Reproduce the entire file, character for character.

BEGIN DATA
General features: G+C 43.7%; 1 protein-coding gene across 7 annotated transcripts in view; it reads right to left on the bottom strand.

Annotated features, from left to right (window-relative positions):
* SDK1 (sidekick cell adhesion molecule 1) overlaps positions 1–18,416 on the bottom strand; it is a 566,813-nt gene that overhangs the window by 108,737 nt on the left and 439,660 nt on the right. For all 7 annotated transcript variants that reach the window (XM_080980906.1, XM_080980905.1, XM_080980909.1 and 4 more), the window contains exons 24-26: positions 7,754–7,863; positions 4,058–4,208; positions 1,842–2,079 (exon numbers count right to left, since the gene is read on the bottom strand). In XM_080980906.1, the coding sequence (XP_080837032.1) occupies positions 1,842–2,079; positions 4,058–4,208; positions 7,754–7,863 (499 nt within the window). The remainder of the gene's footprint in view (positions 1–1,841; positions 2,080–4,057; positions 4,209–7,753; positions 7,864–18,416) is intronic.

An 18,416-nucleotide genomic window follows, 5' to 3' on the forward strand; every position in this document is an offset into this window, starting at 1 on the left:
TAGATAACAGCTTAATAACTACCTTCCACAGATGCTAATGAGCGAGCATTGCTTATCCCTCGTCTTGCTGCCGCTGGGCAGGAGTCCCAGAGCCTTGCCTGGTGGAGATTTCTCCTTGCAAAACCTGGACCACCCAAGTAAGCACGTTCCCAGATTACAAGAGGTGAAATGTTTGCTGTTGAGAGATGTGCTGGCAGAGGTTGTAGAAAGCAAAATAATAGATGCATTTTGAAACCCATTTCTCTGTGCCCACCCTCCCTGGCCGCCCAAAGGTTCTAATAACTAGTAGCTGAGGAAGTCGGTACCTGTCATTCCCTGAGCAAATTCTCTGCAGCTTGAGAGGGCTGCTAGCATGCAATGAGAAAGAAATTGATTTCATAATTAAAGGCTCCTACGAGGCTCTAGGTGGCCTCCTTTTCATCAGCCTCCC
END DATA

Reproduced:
General features: G+C 43.7%; 1 protein-coding gene across 7 annotated transcripts in view; it reads right to left on the bottom strand.

Annotated features, from left to right (window-relative positions):
* SDK1 (sidekick cell adhesion molecule 1) overlaps positions 1–18,416 on the bottom strand; it is a 566,813-nt gene that overhangs the window by 108,737 nt on the left and 439,660 nt on the right. For all 7 annotated transcript variants that reach the window (XM_080980906.1, XM_080980905.1, XM_080980909.1 and 4 more), the window contains exons 24-26: positions 7,754–7,863; positions 4,058–4,208; positions 1,842–2,079 (exon numbers count right to left, since the gene is read on the bottom strand). In XM_080980906.1, the coding sequence (XP_080837032.1) occupies positions 1,842–2,079; positions 4,058–4,208; positions 7,754–7,863 (499 nt within the window). The remainder of the gene's footprint in view (positions 1–1,841; positions 2,080–4,057; positions 4,209–7,753; positions 7,864–18,416) is intronic.

An 18,416-nucleotide genomic window follows, 5' to 3' on the forward strand; every position in this document is an offset into this window, starting at 1 on the left:
TAGATAACAGCTTAATAACTACCTTCCACAGATGCTAATGAGCGAGCATTGCTTATCCCTCGTCTTGCTGCCGCTGGGCAGGAGTCCCAGAGCCTTGCCTGGTGGAGATTTCTCCTTGCAAAACCTGGACCACCCAAGTAAGCACGTTCCCAGATTACAAGAGGTGAAATGTTTGCTGTTGAGAGATGTGCTGGCAGAGGTTGTAGAAAGCAAAATAATAGATGCATTTTGAAACCCATTTCTCTGTGCCCACCCTCCCTGGCCGCCCAAAGGTTCTAATAACTAGTAGCTGAGGAAGTCGGTACCTGTCATTCCCTGAGCAAATTCTCTGCAGCTTGAGAGGGCTGCTAGCATGCAATGAGAAAGAAATTGATTTCATAATTAAAGGCTCCTACGAGGCTCTAGGTGGCCTCCTTTTCATCAGCCTCCC